Steven Estes - 2001-06-07

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Hello Paulo, and thank you for your post. Unfortunately, we
cannot change things like this to work as you suggest
because their definitions and interactions are pretty much
fully described in the ANSI M standard to which we adhere as
much as possible. Here's a brief summary of why the behavior
you see is working as it is supposed to:

The M format control characters are exclamation (!) for
new-line question-mark (?) for position to column (sometimes
called "tabbing") and pound-sign (#) for form-feed. When
n'>$X the standard indicates that ?n is ignored, hence
"backwards tabbing" is not allowed.

The standard defines the maintenance of $X and $Y for the
format control characters, and that all other characters
increment $X by one (1). This means that output of
non-graphic characters by means of $CHAR() or WRITE *, will
generally cause $X and $Y to lose synchronization with the
actual device. This can be overcome by using SET $X (and
$Y), or by enabling the GT.M FILTER device parameter [for
terminal output] with an appropriate argument. Note that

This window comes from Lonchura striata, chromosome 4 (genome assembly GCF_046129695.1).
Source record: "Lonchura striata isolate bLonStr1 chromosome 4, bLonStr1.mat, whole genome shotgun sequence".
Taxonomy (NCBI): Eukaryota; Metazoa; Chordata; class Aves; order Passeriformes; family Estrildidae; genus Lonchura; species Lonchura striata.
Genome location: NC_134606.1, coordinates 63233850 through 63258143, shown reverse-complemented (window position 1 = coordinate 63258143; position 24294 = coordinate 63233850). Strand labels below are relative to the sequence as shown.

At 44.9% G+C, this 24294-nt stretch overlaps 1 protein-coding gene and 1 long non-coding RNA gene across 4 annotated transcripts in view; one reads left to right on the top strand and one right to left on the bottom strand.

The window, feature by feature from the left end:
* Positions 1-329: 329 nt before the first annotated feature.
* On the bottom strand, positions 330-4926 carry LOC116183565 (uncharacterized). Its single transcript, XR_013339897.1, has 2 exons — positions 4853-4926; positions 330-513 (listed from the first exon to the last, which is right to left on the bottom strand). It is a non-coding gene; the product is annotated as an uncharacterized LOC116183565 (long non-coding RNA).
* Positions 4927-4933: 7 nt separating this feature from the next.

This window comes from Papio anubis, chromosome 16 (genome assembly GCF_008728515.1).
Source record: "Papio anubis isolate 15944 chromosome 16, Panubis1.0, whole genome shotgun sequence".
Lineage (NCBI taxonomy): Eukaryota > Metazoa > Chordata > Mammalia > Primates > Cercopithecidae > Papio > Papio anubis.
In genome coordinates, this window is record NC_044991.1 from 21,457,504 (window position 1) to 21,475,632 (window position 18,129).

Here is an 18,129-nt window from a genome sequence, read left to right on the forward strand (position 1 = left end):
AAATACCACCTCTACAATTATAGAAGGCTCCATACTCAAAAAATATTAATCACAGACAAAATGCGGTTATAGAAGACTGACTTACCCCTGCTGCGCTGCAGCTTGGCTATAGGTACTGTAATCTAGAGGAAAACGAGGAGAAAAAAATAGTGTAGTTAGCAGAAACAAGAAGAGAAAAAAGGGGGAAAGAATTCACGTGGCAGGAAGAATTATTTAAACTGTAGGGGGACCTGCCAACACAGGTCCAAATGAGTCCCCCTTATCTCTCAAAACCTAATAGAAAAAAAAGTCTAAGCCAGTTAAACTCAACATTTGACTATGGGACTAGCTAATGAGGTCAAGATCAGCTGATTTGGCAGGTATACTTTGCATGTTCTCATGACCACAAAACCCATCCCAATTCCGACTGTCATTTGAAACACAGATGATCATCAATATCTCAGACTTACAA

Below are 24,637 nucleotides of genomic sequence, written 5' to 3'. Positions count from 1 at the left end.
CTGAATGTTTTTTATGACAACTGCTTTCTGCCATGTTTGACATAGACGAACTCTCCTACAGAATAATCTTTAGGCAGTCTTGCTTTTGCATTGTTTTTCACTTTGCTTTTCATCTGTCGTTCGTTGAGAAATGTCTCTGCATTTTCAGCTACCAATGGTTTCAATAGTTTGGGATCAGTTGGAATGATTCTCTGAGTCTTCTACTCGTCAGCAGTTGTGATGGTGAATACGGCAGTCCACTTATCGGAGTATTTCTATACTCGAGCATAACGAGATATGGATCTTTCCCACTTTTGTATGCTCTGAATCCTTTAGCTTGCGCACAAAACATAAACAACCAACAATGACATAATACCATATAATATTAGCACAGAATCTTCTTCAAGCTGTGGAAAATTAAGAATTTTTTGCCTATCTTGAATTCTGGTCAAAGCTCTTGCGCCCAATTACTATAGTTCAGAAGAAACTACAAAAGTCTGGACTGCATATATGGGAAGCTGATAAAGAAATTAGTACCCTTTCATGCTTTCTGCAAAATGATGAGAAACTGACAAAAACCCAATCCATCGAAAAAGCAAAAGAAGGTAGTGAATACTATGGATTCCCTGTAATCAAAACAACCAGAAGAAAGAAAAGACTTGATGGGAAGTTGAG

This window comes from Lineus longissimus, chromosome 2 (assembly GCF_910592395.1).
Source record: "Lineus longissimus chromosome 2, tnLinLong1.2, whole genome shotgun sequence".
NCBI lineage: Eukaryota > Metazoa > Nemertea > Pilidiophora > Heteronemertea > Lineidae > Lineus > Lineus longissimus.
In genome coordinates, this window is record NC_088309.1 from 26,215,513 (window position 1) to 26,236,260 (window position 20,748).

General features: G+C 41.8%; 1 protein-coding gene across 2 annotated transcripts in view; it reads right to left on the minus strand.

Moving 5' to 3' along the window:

FILTER requires parsing every character of output (which has
performance implications), and assumes a particular [ANSI]
interpretation of control characters and control sequences
[which may not match every device].

For example if you want to write something in column forty
(say B) and something else in column 50 (say A) of the same
line, then the straightforward thing to do is to order the
WRITE:

Write !,?40,B,?50,A

If you can't find a way to order things properly, some other
possibilities are:

Write !,?50,A,$C(13) Set $X=1 Write ?40,B

If this is preceded by a USE $PRINCIPAL:FILTER="CHARACTERS"
the SET command is unnecessary.

Note also that the WIDTH and WRAP device parameters are
factors to consider in screen formatting.

Steve